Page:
However, there are two counts of controlled substance, delivery, manufacture of marijuana here. Two counts should not be bound over. There was one grow. There was one seizure. This is not an instance of a delivery of marijuana where my client sold nine times to an undercover officer and he is charged with nine counts of delivery and manufacture. This is not a case where we found several grows. This is a case where the officers investigated one grow. He is charged twice. In a great bodily injury case less than harm, okay, on a probable cause hearing, if he is charged twice because he got hit once in one knee cap and once in another cap, no. You don't charge him with two counts of great bodily injury. You charge one.

My client should be charged with one count of delivery and manufacture here. Not two. The prosecutor has not provided probable cause that there are two separate instances of manufacture and there is no delivery here, Your Honor. So, I would ask that you deny bind-over on one of the two counts of delivery and manufacture and I acknowledge that certainly the prosecutor has provided probable cause on one count here, Your Honor. So, no objection to binding over one count.

THE COURT: Thank you. Ma'am.

MS. ZUIDERVEEN: Thank you, Your Honor. The People charged two counts, one for the hash oils and hash and everything that is not actually included under the medical marijuana law. There is a recent case, People v Caruthers which is a Michigan Court of Appeals case that was just decided on July 11th of this year that stated that marijuana resin, THC extract or marijuana resin is not usable marijuana under the Medical Marijuana Act. This means that the medical marijuana immunity provisions do not apply and defendant can be prosecuted for processing injected brownies in that case. Therefore he was allowed no, the option to have absolutely no hash oils and vials and butters and tinctures so that was actually count I of the charges.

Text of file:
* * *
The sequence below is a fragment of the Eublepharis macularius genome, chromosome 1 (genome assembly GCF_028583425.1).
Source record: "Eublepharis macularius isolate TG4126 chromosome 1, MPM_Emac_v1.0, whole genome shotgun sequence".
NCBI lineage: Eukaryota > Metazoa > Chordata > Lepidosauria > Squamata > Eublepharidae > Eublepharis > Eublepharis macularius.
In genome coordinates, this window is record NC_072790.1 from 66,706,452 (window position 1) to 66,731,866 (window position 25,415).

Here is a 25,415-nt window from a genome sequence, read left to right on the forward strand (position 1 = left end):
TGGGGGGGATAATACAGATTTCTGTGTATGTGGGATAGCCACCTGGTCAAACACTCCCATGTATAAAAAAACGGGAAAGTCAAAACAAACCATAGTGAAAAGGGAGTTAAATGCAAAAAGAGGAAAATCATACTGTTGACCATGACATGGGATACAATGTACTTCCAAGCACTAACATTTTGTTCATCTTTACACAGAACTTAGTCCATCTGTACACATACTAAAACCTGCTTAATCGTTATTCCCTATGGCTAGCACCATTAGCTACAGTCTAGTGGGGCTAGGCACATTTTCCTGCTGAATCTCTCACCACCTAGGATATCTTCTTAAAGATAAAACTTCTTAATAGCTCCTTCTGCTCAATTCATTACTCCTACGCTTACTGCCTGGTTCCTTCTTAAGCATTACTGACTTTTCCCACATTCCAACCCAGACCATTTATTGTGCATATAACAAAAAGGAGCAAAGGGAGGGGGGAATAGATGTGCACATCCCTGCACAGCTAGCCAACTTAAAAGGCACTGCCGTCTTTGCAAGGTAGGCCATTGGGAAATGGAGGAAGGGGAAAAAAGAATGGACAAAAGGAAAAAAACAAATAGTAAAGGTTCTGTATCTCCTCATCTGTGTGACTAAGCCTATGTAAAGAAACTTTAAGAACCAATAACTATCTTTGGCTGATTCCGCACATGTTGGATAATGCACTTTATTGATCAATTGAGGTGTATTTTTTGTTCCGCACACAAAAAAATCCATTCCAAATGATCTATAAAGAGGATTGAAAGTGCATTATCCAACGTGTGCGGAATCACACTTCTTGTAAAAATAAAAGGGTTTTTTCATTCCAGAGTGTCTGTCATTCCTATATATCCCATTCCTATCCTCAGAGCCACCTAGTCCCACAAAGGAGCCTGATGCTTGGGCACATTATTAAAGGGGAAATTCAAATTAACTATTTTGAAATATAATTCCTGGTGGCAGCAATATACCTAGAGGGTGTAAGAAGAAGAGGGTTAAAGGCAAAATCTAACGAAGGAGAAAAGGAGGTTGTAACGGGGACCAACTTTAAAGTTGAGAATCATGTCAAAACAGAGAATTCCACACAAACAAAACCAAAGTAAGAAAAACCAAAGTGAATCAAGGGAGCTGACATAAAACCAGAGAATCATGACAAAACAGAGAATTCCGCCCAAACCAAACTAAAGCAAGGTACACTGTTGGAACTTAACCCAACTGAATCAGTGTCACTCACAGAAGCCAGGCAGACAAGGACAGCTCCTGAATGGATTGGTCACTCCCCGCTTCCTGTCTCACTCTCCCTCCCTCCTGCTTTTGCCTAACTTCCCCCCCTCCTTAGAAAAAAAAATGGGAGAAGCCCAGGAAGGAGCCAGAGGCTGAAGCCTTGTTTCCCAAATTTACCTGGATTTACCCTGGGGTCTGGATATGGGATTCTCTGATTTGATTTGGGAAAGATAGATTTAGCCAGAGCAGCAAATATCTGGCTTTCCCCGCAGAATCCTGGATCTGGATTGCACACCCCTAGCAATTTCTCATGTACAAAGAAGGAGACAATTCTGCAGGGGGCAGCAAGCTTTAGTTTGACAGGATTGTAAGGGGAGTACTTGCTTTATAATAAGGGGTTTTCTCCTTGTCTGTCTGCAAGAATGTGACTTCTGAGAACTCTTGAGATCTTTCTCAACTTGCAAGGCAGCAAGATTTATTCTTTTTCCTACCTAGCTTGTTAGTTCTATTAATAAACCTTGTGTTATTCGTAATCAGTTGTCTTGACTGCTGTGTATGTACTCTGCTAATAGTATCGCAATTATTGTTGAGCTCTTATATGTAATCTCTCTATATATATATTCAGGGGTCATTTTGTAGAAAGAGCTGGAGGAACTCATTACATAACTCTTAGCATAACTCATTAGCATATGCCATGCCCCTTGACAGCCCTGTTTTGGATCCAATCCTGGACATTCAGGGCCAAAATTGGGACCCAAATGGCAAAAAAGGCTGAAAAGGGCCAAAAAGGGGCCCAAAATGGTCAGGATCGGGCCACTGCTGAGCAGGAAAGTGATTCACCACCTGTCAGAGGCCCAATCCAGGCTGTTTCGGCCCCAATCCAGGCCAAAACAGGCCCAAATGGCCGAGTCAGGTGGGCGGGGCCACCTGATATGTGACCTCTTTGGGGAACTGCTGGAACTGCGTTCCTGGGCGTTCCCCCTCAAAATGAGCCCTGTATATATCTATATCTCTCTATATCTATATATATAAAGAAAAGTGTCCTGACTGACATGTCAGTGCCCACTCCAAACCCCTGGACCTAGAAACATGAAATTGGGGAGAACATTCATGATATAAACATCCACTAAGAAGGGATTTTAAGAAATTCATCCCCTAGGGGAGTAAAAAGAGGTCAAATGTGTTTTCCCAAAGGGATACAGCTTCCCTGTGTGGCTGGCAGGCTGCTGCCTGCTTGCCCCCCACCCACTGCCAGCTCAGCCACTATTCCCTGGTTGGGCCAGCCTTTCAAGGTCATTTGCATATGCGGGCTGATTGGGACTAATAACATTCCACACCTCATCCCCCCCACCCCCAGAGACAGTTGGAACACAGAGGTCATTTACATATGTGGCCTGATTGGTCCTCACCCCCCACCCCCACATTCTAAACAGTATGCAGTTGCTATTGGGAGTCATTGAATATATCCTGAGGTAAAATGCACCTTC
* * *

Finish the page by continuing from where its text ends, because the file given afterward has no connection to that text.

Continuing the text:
The other charge was for the excess or the number of processed marijuana, the excess number of plants which all violated then the medical marijuana laws and put him outside of his protection of those laws.

MR. FROST: Your Honor, if I may.

THE COURT: Very shortly because I am ready to make my decision.

MR. FROST: Okay. We don't need to worry about the medical marijuana aspect of this. That is not why we are here. We are here on a probable cause hearing. This is not a Section 8 hearing, okay? He was over. He had marijuana. He shouldn't have. Fine. If that is the argument they are making, I understand that and I acknowledge that. But to split this up into separate, two separate causes of action it is not proper. It was one grow operation. They seized marijuana whether it be plants, buds, tinctures, whatever. One grow, one seizure. It should be one charge that is bound over, Your Honor. Being a medical marijuana issue has nothing to do with this probable cause hearing.